One thing that IS important is that the bullet be precisely seated against the lands. T.J. Jackson reported this fact in the May 1987 issue of Precision Shooting. In a letter to the Editor, T.J. wrote, “...in all our testing in that Houston warehouse... and the dozens and dozens of groups that Virgil King shot in there ‘in the zeroes’... he NEVER fired a single official screamer group when he was ‘jumping’ bullets. All his best groups were always seated into the lands, or at the very least... touching the lands.”


    Rick
     
    Last edited: Oct 13, 2018 at 5:23 PM
  10. Alex Wheeler

    Alex Wheeler Gold $$ Contributor

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    Over the last couple years I have tuned up a large variety of rifles. What a ppc or br acts like is so different than your average hunting type cartridge that its almost a totally different subject. You almost cant make a br shoot bad enough ES to really hurt your groups. So context matters here. I dont find that seating bullet in or off the lands will make enough difference in ES to be a driving factor in group size. I rarely find that the smallest group is the best ES anyhow. Can you shoot 2" groups at 1k with 20fps ES? Yes you can. I have been messing with a big 338 lately and it has shot a few 3-4" groups at 25 fps ES. If your 20 or better, that not whats holding you back.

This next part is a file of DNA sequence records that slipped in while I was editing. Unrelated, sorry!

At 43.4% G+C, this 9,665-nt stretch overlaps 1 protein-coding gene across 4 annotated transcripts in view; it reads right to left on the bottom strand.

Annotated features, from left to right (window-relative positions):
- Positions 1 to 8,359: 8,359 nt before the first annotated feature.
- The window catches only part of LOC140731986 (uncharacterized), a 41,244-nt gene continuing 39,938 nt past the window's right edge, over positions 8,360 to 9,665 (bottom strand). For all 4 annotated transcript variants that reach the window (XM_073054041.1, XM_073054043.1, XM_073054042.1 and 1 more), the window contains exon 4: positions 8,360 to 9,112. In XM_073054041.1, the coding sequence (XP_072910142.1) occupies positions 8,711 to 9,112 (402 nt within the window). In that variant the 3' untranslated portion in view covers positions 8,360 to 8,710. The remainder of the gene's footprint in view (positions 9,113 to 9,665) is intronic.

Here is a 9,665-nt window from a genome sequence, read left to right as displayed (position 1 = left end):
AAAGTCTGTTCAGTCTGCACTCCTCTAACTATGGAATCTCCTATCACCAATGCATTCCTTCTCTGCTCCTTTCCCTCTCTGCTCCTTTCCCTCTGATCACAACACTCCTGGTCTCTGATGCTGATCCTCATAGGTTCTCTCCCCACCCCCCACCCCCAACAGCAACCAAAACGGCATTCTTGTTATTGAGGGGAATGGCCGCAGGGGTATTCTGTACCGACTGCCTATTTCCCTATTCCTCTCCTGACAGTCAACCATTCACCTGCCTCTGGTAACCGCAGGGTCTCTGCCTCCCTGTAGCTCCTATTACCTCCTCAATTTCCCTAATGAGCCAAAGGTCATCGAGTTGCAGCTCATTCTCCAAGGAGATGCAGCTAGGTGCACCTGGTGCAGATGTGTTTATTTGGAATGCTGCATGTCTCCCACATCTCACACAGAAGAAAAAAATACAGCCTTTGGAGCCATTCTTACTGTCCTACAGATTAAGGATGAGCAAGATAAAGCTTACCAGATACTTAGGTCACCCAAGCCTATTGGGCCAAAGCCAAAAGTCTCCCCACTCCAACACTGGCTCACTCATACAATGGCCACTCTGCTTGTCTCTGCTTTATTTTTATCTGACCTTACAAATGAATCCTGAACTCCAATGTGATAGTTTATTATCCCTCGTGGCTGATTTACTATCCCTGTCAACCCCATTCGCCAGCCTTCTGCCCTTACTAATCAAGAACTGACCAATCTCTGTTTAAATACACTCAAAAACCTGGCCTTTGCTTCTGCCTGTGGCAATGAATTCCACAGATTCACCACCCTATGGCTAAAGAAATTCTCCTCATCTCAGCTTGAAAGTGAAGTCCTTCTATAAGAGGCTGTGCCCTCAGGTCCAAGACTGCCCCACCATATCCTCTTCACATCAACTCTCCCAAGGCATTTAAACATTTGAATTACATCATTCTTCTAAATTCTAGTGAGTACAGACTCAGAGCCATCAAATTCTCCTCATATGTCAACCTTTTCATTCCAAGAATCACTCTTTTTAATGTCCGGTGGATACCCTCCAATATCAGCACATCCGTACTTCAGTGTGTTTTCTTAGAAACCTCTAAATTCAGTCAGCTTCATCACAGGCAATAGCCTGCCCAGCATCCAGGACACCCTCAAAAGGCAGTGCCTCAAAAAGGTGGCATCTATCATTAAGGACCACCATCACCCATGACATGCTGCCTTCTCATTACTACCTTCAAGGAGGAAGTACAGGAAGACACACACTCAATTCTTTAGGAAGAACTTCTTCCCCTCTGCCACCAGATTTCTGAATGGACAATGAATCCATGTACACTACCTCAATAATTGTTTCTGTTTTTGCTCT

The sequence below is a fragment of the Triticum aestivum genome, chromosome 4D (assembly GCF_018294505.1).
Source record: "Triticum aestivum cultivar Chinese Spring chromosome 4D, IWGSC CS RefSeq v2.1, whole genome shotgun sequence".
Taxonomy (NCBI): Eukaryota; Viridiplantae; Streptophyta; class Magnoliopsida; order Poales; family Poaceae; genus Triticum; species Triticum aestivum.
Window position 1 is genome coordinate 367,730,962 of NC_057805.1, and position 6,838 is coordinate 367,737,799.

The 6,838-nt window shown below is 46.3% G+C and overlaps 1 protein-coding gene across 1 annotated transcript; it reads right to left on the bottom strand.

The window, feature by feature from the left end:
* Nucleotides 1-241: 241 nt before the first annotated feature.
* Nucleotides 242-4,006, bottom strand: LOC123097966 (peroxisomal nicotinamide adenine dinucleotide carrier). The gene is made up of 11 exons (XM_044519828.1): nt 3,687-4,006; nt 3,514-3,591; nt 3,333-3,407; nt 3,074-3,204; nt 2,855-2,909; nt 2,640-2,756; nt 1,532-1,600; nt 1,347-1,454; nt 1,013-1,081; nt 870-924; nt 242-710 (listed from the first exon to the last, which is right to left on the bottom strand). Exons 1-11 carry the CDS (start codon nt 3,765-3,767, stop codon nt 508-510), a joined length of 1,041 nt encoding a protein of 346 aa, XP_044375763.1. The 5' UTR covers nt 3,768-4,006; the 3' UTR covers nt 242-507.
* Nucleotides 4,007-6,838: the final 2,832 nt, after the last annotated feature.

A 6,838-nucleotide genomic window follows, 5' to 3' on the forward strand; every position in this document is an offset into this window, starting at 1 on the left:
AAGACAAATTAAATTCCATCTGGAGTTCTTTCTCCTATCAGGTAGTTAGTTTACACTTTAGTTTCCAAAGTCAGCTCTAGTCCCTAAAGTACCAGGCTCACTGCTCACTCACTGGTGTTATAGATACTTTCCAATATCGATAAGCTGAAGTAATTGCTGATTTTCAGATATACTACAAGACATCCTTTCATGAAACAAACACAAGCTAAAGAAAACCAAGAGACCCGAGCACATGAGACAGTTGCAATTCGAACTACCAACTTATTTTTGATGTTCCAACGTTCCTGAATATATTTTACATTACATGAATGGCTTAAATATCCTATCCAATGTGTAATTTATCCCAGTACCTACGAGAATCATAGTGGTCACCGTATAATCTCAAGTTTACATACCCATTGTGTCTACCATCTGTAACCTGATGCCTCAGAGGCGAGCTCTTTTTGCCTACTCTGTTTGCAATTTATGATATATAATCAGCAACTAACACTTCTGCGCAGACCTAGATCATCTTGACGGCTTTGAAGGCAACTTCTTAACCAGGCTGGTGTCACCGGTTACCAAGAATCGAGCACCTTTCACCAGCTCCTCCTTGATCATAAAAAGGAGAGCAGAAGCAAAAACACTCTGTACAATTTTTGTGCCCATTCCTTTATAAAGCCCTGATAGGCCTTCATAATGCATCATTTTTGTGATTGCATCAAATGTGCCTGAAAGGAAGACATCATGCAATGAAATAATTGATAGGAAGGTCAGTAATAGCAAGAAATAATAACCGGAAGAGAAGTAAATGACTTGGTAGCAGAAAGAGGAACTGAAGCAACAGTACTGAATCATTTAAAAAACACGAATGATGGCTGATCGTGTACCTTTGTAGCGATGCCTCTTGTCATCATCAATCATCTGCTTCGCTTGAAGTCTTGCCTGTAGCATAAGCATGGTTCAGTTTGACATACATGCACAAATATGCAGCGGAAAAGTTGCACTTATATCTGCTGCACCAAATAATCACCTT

Last edited: Oct 12, 2018 at 3:48 PM
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  11. chkunz

    chkunz Gold $$ Contributor

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    Mike,
    Several years ago I bought some good bench rest equipment and spent considerable time learning how to use the equipment and developing bench rest procedure so I could answer a lot of my questions like yours. I bought a chronograph so I could get velocity data when needed. I did a study of statistical analysis to help me decide how many shots per group and how many groups I needed to shoot to have confidence in my conclusions. I did a study on the various methods for analyzing groups in addition to extreme spread. My experience with data analysis in another life has been helpful in analyzing the data from this type of testing. The answer to many questions are unique to your gun and ammo and may be different from what others may report. Your get a lot of opinions and "a friend of my buddy" answers from folks that are really trying to help but may be different from what you find with your equipment if you do the testing yourself.